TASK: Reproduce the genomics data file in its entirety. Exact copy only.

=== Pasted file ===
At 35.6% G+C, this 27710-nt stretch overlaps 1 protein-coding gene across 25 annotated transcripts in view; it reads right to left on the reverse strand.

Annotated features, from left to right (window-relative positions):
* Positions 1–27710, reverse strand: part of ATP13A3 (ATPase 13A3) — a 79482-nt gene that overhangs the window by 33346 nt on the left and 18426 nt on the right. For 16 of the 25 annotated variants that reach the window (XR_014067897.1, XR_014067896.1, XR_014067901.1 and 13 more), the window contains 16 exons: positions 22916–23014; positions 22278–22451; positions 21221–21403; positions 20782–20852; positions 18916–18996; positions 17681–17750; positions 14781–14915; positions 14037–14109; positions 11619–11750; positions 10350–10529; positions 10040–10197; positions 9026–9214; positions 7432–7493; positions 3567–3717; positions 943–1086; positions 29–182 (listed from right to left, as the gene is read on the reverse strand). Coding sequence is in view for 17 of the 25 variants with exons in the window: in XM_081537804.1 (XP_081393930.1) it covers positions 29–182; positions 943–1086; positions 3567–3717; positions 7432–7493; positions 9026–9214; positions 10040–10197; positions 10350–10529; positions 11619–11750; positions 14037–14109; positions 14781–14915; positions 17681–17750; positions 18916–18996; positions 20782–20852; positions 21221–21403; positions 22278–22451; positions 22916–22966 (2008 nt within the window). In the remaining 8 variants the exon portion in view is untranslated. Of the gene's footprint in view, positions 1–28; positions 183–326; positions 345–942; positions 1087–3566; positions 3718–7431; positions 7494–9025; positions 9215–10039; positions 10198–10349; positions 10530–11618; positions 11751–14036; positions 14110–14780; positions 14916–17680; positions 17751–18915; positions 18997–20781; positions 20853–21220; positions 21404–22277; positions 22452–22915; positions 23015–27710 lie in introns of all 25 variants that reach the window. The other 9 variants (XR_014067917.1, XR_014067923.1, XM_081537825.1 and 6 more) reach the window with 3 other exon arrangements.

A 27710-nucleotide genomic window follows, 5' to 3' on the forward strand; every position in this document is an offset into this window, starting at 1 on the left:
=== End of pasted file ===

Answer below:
At 35.6% G+C, this 27710-nt stretch overlaps 1 protein-coding gene across 25 annotated transcripts in view; it reads right to left on the reverse strand.

Annotated features, from left to right (window-relative positions):
* Positions 1–27710, reverse strand: part of ATP13A3 (ATPase 13A3) — a 79482-nt gene that overhangs the window by 33346 nt on the left and 18426 nt on the right. For 16 of the 25 annotated variants that reach the window (XR_014067897.1, XR_014067896.1, XR_014067901.1 and 13 more), the window contains 16 exons: positions 22916–23014; positions 22278–22451; positions 21221–21403; positions 20782–20852; positions 18916–18996; positions 17681–17750; positions 14781–14915; positions 14037–14109; positions 11619–11750; positions 10350–10529; positions 10040–10197; positions 9026–9214; positions 7432–7493; positions 3567–3717; positions 943–1086; positions 29–182 (listed from right to left, as the gene is read on the reverse strand). Coding sequence is in view for 17 of the 25 variants with exons in the window: in XM_081537804.1 (XP_081393930.1) it covers positions 29–182; positions 943–1086; positions 3567–3717; positions 7432–7493; positions 9026–9214; positions 10040–10197; positions 10350–10529; positions 11619–11750; positions 14037–14109; positions 14781–14915; positions 17681–17750; positions 18916–18996; positions 20782–20852; positions 21221–21403; positions 22278–22451; positions 22916–22966 (2008 nt within the window). In the remaining 8 variants the exon portion in view is untranslated. Of the gene's footprint in view, positions 1–28; positions 183–326; positions 345–942; positions 1087–3566; positions 3718–7431; positions 7494–9025; positions 9215–10039; positions 10198–10349; positions 10530–11618; positions 11751–14036; positions 14110–14780; positions 14916–17680; positions 17751–18915; positions 18997–20781; positions 20853–21220; positions 21404–22277; positions 22452–22915; positions 23015–27710 lie in introns of all 25 variants that reach the window. The other 9 variants (XR_014067917.1, XR_014067923.1, XM_081537825.1 and 6 more) reach the window with 3 other exon arrangements.

A 27710-nucleotide genomic window follows, 5' to 3' on the forward strand; every position in this document is an offset into this window, starting at 1 on the left: